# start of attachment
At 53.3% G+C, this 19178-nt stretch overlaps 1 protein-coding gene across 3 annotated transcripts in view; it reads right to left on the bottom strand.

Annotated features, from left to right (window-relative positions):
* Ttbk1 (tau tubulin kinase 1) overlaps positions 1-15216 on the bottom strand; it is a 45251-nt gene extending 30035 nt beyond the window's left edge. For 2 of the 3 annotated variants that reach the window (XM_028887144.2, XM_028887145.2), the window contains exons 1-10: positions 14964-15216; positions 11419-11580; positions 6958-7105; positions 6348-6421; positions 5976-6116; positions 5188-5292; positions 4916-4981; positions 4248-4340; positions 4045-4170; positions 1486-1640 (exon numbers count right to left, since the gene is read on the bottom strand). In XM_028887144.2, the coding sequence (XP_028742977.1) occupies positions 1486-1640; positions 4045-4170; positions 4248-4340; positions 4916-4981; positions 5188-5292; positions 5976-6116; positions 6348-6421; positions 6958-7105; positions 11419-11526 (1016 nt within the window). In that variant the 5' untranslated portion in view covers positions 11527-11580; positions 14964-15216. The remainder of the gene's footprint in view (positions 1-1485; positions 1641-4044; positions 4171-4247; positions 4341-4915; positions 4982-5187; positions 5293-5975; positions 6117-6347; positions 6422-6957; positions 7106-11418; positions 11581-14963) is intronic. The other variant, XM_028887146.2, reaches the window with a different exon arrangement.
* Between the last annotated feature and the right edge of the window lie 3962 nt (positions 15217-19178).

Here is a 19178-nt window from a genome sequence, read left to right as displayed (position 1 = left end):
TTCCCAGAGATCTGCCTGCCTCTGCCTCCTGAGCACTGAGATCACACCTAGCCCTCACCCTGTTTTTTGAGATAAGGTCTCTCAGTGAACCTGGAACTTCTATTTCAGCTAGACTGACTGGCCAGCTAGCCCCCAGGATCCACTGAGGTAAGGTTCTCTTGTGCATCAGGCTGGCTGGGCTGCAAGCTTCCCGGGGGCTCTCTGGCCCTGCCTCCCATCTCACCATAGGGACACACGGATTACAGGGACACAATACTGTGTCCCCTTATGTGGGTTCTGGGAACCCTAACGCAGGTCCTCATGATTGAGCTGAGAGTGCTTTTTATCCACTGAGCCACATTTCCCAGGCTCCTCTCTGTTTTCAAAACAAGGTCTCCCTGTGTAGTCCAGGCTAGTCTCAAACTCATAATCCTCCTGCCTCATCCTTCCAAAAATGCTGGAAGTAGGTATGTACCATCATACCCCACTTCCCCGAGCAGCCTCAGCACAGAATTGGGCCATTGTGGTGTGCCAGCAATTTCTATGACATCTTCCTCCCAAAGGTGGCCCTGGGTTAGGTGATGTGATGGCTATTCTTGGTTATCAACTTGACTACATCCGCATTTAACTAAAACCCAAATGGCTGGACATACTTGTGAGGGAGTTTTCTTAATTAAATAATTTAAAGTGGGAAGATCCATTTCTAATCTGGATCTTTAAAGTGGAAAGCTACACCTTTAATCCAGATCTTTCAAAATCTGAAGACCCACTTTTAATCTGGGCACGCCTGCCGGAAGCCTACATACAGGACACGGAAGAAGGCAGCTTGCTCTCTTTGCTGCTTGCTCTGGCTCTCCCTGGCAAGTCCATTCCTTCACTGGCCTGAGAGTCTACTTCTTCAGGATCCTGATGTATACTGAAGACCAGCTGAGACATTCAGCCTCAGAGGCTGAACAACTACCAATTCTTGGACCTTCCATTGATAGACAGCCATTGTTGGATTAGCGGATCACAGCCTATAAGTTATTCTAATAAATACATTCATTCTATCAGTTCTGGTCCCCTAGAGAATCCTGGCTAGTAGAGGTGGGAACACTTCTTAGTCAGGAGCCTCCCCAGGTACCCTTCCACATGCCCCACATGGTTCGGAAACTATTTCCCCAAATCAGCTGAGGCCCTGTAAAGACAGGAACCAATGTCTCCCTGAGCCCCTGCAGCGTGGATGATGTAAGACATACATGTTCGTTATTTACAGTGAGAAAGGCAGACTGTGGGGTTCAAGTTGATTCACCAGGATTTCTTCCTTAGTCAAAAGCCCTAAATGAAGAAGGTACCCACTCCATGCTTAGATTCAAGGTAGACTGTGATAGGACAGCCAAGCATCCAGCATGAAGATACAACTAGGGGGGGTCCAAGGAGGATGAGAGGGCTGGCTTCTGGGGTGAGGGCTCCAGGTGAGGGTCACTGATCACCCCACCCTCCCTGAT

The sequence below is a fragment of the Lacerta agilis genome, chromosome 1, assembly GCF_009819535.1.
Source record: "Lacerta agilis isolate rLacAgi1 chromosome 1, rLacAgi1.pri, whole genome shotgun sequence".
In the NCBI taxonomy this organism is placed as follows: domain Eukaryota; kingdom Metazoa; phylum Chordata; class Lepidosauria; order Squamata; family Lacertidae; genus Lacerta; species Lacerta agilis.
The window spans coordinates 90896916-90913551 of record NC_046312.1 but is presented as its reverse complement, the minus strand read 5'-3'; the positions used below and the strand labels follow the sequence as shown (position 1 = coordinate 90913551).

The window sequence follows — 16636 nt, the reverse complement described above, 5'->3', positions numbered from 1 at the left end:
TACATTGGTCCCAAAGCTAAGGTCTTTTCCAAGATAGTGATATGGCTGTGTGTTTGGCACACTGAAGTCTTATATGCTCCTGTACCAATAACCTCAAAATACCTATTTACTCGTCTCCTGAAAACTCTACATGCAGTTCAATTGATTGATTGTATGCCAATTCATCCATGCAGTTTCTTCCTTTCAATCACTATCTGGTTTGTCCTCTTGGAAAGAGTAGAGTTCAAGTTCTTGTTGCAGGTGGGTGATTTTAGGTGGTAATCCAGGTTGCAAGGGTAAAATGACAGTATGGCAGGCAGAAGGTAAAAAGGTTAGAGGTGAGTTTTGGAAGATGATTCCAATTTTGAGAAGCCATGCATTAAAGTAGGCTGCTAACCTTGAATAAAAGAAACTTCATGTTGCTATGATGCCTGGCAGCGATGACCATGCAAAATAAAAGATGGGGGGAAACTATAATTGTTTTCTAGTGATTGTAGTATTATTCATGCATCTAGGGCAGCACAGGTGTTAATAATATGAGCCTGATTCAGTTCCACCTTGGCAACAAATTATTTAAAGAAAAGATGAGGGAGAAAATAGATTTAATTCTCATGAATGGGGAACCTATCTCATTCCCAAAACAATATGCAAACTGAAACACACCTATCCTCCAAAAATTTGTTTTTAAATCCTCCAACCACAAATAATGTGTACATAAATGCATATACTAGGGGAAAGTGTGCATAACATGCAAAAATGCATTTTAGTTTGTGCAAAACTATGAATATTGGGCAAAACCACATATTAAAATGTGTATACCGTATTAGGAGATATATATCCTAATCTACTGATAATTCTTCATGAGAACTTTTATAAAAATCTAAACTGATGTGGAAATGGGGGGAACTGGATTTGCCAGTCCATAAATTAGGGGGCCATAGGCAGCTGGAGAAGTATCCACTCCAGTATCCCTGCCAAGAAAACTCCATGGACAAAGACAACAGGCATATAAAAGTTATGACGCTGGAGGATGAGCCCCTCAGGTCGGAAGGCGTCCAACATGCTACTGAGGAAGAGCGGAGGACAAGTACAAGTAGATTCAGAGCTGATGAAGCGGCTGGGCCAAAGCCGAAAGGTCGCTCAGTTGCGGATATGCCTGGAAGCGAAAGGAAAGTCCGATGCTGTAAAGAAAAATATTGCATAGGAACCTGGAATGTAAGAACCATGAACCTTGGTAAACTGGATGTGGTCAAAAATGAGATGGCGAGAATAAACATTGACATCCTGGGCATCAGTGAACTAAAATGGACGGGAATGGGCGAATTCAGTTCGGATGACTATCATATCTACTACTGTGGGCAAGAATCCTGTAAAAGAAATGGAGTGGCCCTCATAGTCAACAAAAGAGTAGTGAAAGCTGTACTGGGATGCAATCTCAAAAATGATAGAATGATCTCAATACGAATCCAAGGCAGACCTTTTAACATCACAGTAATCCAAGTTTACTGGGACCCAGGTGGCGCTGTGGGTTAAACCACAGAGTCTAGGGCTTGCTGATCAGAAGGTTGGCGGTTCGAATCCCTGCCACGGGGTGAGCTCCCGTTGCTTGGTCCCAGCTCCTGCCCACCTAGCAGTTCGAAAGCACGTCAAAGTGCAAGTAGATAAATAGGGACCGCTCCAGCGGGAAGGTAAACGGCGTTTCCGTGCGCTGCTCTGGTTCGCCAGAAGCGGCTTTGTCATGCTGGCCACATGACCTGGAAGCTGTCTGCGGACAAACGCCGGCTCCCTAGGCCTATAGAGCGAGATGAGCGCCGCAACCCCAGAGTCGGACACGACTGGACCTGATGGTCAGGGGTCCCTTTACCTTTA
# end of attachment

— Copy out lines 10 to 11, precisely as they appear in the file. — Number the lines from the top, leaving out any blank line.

The window spans coordinates 90896916-90913551 of record NC_046312.1 but is presented as its reverse complement, the minus strand read 5'-3'; the positions used below and the strand labels follow the sequence as shown (position 1 = coordinate 90913551).

The window sequence follows — 16636 nt, the reverse complement described above, 5'->3', positions numbered from 1 at the left end: